- A single-seater, general-purpose biplane manufactured by the Stearman Aircraft Company in the U.S., around 1930
- Developed from the Stearman 4E Junior Speedmail, but with a dedicated forward cargo compartment for mail storage
- Among the first production aircraft to use the new aerodynamically efficient NACA engine cowl, which streamlined the radial engine and reduced drag
- Only a handful of 4EMs were built; some of them were converted from 4Es
- Canadian Airways operated four 4EM mail planes on its Eastern Canada routes in the early 1930s
- Fastest aircraft in Canadian skies in its era (surpassing the RCAF Siskin fighter); considered by some the ultimate civil biplane in North America
- Claimed by company founder Lloyd Stearman to be the best aircraft he ever designed
- First flight was on September 4, 1929
The Stearman 4 is considered by some to be the ultimate civil biplane in North America. The Stearman 4 was the first North American production aircraft to use the new aerodynamically efficient NACA engine cowl . In their heyday, Stearman 4s were the fastest aircraft in Canadian skies, even faster than the RCAF Siskin fighters.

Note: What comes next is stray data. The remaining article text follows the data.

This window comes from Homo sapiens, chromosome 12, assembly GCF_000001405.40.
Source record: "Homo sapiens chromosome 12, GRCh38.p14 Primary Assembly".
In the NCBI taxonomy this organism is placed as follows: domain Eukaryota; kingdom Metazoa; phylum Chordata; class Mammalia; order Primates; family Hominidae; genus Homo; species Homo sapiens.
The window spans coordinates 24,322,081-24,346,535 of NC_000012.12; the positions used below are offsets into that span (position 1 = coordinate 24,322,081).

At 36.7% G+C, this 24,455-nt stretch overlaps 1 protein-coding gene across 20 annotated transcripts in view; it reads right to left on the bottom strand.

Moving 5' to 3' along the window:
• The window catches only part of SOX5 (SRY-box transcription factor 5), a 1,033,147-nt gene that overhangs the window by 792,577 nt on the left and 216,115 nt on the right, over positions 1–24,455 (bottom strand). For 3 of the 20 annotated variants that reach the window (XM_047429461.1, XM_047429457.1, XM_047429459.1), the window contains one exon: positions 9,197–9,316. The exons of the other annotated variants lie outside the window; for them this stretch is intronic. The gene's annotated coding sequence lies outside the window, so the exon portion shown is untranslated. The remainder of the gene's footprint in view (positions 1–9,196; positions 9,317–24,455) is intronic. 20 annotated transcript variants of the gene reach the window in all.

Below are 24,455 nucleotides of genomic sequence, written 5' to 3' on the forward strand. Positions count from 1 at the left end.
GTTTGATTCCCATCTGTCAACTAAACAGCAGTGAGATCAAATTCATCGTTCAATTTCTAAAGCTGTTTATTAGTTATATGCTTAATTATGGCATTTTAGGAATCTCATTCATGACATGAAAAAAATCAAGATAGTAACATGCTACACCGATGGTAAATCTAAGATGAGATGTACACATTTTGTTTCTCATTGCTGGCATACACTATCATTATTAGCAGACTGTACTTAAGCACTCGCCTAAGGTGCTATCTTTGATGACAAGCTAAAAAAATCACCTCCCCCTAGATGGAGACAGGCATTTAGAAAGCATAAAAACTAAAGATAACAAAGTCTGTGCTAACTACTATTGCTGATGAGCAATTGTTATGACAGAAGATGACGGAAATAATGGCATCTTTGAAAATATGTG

Forty Stearman 4s were built. The largest fleet belonged to American Airlines. Canadian Airways operated four 4EM mailpanes on its eastern Canada routes in the early 1930s.
Airlines Exhibition, Canada Aviation and Space Museum
This Stearman 4EM was built as a 4E model in 1930. It was one of three 4Es supplied to the Standard Oil Company of California, which used it as a corporate aircraft. It was converted to a crop-duster in 1944 by Carberry Crop Dusters Incorporated of Fresno, California. The company used the aircraft until it was acquired by Dean Wilson of Homedale, Idaho, who then sold it to John Paterson of Fort William (now Thunder Bay), Ontario in January 1965. Over the next four years, Paterson restored it as a 4EM model flown by Canadian Airways.
In 1970, over the course of three days, this aircraft flew from Fort William to Rockcliffe airport, carrying commemorative mail. On arrival on September 25, it was presented to the Museum, and it has been on display since that time. It serves as a reminder of those long-ago days when, without the benefit of radio and other modern amenities, pilots donned helmets, goggles and parachutes in preparation for delivering mail.
|Wing Span||11.6 m (38 ft)|
|Length||8 m (26 ft 4 in)|
|Height||3.1 m (10 ft 2 in)|
|Weight, Empty||1,113 kg (2,455 lb)|
|Weight, Gross||1,785 kg (3,936 lb)|
|Cruising Speed||216 km/h (134 mph)|
|Max Speed||254 km/h (158 mph)|
|Rate of Climb||427 m (1,400 ft) /min|
|Service Ceiling||5,490 m (18,000 ft)|
|Range||966 km (600 mi)|
|Power Plant||one Pratt & Whitney R-1340 Wasp SC, 450 hp, radial engine|
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